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Dinosaurs—everyone loves them, right? I mean, ask any five-year-old kid and they’ll beam in amazement as they bubble around saying how big and scary and great the T. rex is. And I don’t think that amazement goes away when we grow up. Dinosaurs have and always will be one of our greatest fascinations, and one of our greatest mysteries. 

They roamed the Earth at a time when it was still young and wild, when humanity was nowhere near in sight, and now only fossilized remnants are there for us to know how they lived and died—well, that, and their legacy: birds. You may think that crocodiles are the dinosaurs’ direct descendants, but in truth, birds have a lot more in common with them than we would imagine. 

And as it always happens with mysteries, they usually come along with myths. Either because we’ve seen things in movies, TV or “dinosaur books”, we have come to accept them as general truths, even though they may only be misconceptions. After all, not everyone is a palaeontologist …I am not a palaeontologist , either, but I’ve read things that actual palaeontologists have said and here I come to pass it on to you, in case you didn’t already know. 

So, without further ado, here are five common misconceptions about dinosaurs—and their truths:

5. Dinosaurs dragged their tails
Back when everyone believed dinosaurs were just very big reptiles, it was a common belief that dinosaurs walked with limp, drooping tails. From the 70s on, though, palaeontologists have restored dinosaur samples with spines parallel to the ground and lifted tails. Researchers have found that dinosaurs had tail support structures like strengthened ossified tendons, and the most obvious one: the lack of preserved tail drags on trackways.

4. It’s always sunny in Dinoland
For some reason, whenever we think of dinosaurs, we imagine them in a hot, dense jungle. And yes, there were dinosaurs which lived under those climatic conditions, but we have to remember that dinosaurs lived for 160 million years all across the globe—which means they also occupied a wide range of diverse habitats. Yes, there were dinosaurs in the snow, how cool is that, right?

3. All Dinosaurs were enormous because the world was different
First, just like with us humans, where not everyone can be a +2m tall basketball player—not every dinosaur could be a T. rex. Dinosaurs actually occupied a variety of sizes, which was part of what made them so successful. Fine, but the big ones were so big, bigger than any big creature now! Theories say that it was because gravity was different on Earth at that point and that there was more oxygen in the air. Truth is that is not the reason. Big dinos were that big because they had special air sacs that made their bones lighter, so they could grow better and the fact that they laid eggs instead of actually birthing their offspring was another factor, too.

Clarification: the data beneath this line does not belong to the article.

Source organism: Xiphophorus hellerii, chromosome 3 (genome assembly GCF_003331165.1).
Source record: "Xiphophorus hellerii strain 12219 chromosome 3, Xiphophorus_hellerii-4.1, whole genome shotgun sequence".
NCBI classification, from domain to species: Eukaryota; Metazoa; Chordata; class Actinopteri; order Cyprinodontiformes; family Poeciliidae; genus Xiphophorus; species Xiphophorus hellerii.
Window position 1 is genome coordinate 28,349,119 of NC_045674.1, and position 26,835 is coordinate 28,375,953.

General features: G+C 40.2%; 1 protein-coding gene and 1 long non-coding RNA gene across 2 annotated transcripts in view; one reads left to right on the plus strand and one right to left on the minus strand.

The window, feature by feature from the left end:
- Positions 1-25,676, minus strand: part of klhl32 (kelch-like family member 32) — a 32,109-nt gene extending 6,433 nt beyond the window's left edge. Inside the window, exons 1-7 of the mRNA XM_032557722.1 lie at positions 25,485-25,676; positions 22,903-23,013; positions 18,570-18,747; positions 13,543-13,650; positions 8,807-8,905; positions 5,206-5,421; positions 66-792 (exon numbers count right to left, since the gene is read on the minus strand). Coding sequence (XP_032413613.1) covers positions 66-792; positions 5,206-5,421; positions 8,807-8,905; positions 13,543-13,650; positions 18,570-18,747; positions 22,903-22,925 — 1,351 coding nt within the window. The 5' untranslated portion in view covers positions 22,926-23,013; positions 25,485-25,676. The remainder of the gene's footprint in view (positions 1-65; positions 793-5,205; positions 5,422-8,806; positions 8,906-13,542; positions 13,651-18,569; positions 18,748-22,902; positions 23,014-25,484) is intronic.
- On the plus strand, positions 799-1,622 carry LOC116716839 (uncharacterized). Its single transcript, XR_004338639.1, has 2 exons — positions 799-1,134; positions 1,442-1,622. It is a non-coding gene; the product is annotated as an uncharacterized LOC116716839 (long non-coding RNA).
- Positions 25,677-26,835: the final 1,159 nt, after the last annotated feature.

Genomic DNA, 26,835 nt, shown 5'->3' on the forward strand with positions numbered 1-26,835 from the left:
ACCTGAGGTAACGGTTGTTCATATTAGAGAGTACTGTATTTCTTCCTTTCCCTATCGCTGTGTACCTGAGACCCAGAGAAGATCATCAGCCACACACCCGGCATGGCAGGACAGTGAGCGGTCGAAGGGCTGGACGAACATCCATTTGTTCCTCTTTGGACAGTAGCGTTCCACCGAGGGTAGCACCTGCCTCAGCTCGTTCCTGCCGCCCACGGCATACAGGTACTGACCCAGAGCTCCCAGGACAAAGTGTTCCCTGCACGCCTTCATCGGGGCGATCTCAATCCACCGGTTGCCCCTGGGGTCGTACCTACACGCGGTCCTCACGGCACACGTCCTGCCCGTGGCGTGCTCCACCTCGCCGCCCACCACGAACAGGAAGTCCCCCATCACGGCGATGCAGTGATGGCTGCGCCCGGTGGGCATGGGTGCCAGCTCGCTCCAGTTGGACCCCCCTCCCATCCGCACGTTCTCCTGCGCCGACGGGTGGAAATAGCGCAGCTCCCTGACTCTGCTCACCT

2. The T. rex roared (like a lion, maybe)
A powerful roar is a sound fit for a king, isn’t it? Everyone who has watched the Jurassic Park movies probably has the sound of that T. rex echoing in their heads, but sadly, that was only the product of a filmmaker’s imagination. Researchers look to birds and reptiles to guess what the T. rex might have sounded like—if they made any sound at all. The sound could have been like the ones of a crocodile or an ostrich, a shriek or a grumble, but we will probably never know the answer to this one—you know, unless someone happened to pull out an audio recording from 65 million years ago.

1. Big dinosaurs had a second brain in their butts
Now, personally, this was the most amusing one for me. Some dinosaurs, like sauropods and the Stegosaurus had a large cavity in their hips, which was associated with the neural canal, where the spinal cord passes—so a 19th century palaeontologist said that this might mean this type of dinosaur had a “posterior braincase” to coordinate their legs and tails. Truth is, there are many kinds of vertebrates that have an expansion of the spinal cord to regulate limb movement (without a second brain) and in the case of the Stegosaurus and the sauropods, that hip cavity could have also been a place to store energy-rich carbohydrates, as seen in some species of birds. In any case, no brains were there.

So much for busted misconceptions. Now, if dinosaurs are your thing and you want to have a special insight into the life of the dinosaur king, the T. rex, you might want to tune in to a certain special experiment… Could it be possible that the T. rex had feathers? Was it a cold blooded reptile or was it actually warm blooded? Have I piqued enough of your curiosity? Then tune in to T. rex Autopsy, premiering in June on NatGeo, and all your questions will be answered.